In this experiment you are going to measure the respiration rate of germinating peas by measuring the amount of CO2 they produce. Refer back to the cellular respiration equation—as glucose is broken down, carbon dioxide is produced. Each group will perform the experiment on germinating peas and non-germinating peas. 

 

Hypothesis:  Which set of peas will demonstrate the highest rate of cellular respiration?  Explain.

 

Procedure:

Part I:  Assembly and Incubation

1. On your bench, there are two bottles labeled germinated and ungerminated.   Fit the rubber stopper with the attached glass tubes into the respiration bottles.

2. Submerge the rubber tubing into the water-filled test tubes at your bench.

3.  Insert the rubber stoppers and take note of the time. 

4.  Incubate for 60 minutes.

 

Part II:  Measuring the rate of respiration

As stated earlier, we are measuring the rate of respiration as a function of CO2 gas production.  It is difficult to measure the volume of gas produced because it is colorless and odorless.  To overcome this obstacle, we will bubble CO2 though water, which produces carbonic acid (H2CO3).  We will then use a pH indicator to directly measure the amount of H2CO3 in our jars.  In this manner, we will indirectly measure the amount of CO2 produced in these reactions. 

 

5.  Replace the water in each test tube with phenol red.  Re-submerge the rubber tubing below the surface of the liquid. 

6.  Remove the rubber stopper from the top of the jar and slowly pour water into the jar.  The carbonic acid will be displaced and move through the rubber tubing into the tube filled with phenol red.  A yellow color is an indication of acidic conditions.  Please obtain video of this step and narrate what is happening in each tube.

 

 


E.  Effect of enzymes on the rate of respiration:

The chemical reactions of respiration are controlled by enzymes.  Therefore, the respiration rate in germinating peas can be influenced by environmental factors like temperature. In this exercise you will design and conduct an experiment to test the impact of enzymes on the rate of respiration.  We have provided the materials necessary:  another jar of peas, a beaker of water with boiling chips, a hot plate, and another experimental apparatus.  Design your experiment before attending the lab.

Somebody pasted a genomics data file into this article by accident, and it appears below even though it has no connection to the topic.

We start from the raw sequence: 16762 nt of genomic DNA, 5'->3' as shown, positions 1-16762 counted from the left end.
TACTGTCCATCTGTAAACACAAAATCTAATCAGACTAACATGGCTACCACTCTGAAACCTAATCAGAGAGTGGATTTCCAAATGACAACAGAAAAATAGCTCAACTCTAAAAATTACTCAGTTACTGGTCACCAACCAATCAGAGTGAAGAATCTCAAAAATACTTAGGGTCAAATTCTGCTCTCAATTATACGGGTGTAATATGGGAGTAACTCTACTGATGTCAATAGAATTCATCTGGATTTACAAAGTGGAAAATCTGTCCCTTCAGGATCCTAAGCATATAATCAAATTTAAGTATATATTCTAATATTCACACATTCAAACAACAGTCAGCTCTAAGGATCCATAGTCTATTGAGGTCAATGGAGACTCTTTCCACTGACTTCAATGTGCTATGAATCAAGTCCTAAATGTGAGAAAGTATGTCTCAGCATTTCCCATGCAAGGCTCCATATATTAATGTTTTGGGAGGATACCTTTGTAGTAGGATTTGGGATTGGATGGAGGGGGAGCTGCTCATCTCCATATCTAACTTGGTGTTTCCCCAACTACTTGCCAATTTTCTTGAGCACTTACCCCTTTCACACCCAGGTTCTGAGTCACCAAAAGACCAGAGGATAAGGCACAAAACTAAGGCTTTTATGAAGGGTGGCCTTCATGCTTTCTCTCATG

1. Hypothesis:

  

2. Experimental design:

 

 

 

3. Results (Video of bubbling of water)

 

 


F.  Fermentation

During fermentation, yeast produce ethanol and CO2. While glucose is the preferred substrate, other sugars can also be fermented by yeast. In this experiment you will determine yeast’s relative fermentation rates of different sugars. The rate of fermentation can be measured by capturing and measuring the CO2 as it is produced by the yeast.

 

Procedure

1.  On your bench, there are four beakers each containing a 15 mL sugar solution: 

            Beaker 1:  Glucose

            Beaker 2:  Glucose

            Beaker 3:  Fructose

            Beaker 4:  Lactose 

 

2. To beakers 1, 3, and 4 add a 0.5g piece of fresh cake yeast.  Stir with a clean glass rod.  Beaker 2 will not have yeast.

3. Add the entire content of each beaker into separate fermentation tubes called Swan tube due to the curvature of the neck.  Cover the opening of the tube with your thumb and invert each tube so the long tail is filled with solution.

4. Incubate the tubes at 37°C for one hour. 

5. Record the size of the CO2 bubble in mm every 30 minutes.  Accompany each measurement with a photo of each tube.


Presentation:

You will record two presentations for this lab following the existing format (Introduction, Experimental Design/Execution, Results, Conclusions)

     1.  Cellular Respiration (Sections D and E).

     2.  Fermentation (Section F).

 

 

 

 

 

 

 

 

Comments (0)